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Wednesday round-up

In an opinion piece for the Los Angeles Times on Schwarzenegger v. EMA, Barry McDonald urges the Court to “rethink its approach” to content-based regulations of speech, “allowing state and local governments more latitude to make reasoned determinations that certain types of speech pose a heightened risk of harm.”  (Thanks to Howard Bashman for the link). In other news about cases from this Term, the National Law Journal interviews Elizabeth Wydra of the Constitutional Accountability Center about two of this Term’s federal preemption cases, AT&T Mobility v. Concepcion and Williamson v. Mazda Motor. At his Sentencing Law and Policy Blog, Doug Berman suggests that Monday’s decision in Abbott v. United States may be helpful to defendants arguing that the provisions regarding sentences for crack cocaine in the new Fair Sentencing Act should apply to pending cases.

Justice Breyer continues his book tour.  As Erik Schelzig reports for the Associated Press, yesterday the Justice spoke to students at Vanderbilt Law School students about – among other things — his book and Facebook, telling the students that the Court must adapt to new technology.  Nashville Public Radio also covered the visit.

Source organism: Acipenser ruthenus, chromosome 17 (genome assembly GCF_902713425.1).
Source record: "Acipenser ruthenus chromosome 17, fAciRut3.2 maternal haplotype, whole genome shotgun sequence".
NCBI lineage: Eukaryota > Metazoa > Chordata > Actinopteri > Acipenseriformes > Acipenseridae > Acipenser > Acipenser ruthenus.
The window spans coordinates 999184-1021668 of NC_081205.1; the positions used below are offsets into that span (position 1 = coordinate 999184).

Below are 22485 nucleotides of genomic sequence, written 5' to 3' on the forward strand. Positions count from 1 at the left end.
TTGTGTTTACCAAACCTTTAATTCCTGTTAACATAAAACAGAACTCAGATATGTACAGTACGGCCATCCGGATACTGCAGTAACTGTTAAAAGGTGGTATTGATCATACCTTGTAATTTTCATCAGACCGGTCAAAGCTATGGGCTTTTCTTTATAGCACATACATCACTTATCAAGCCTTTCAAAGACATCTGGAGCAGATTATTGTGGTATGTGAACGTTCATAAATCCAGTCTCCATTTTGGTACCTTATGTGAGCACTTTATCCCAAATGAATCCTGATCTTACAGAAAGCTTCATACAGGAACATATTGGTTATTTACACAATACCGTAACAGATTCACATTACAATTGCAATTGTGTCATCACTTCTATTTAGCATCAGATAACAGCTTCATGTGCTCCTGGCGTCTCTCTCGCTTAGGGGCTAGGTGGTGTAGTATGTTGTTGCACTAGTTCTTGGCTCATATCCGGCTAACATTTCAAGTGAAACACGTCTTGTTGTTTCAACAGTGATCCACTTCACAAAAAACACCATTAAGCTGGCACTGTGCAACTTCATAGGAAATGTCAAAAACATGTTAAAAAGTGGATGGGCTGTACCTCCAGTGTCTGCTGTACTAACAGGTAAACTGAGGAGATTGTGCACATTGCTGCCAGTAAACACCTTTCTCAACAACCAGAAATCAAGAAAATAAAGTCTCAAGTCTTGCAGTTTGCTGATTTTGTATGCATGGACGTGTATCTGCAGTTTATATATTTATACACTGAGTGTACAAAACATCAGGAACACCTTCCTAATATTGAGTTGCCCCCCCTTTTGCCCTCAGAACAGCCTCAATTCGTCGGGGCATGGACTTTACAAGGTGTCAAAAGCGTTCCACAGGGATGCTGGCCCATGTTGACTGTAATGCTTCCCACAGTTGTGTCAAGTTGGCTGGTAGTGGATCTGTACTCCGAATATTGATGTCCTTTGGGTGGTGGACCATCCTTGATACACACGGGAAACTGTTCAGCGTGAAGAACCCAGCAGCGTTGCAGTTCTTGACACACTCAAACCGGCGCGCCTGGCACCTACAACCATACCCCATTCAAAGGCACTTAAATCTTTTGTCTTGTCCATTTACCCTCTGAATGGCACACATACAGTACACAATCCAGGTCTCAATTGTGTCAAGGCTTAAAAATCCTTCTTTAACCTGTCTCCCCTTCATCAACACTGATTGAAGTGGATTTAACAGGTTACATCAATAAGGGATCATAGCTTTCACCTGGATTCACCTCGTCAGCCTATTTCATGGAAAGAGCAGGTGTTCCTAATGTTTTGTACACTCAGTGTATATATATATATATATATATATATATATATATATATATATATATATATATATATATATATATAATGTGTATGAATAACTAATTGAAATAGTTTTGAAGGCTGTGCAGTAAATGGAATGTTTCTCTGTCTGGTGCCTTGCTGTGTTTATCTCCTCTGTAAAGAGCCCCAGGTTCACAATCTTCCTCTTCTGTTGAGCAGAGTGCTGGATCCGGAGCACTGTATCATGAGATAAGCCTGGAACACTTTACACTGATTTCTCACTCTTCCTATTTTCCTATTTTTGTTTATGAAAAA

Last Term’s decision in Skilling v. United States, in which the Court limited the scope of the “honest services” statute, is in the news again. In light of the Skilling decision, federal prosecutors are seeking a new trial for former New York State Senator Joseph Bruno, who was convicted under the more sweeping definition of honest services. The Associated Press (via the Wall Street Journal) and the New York Times have the story.

Recommended Citation: Kali Borkoski, Wednesday round-up, SCOTUSblog (Nov. 17, 2010, 10:00 AM),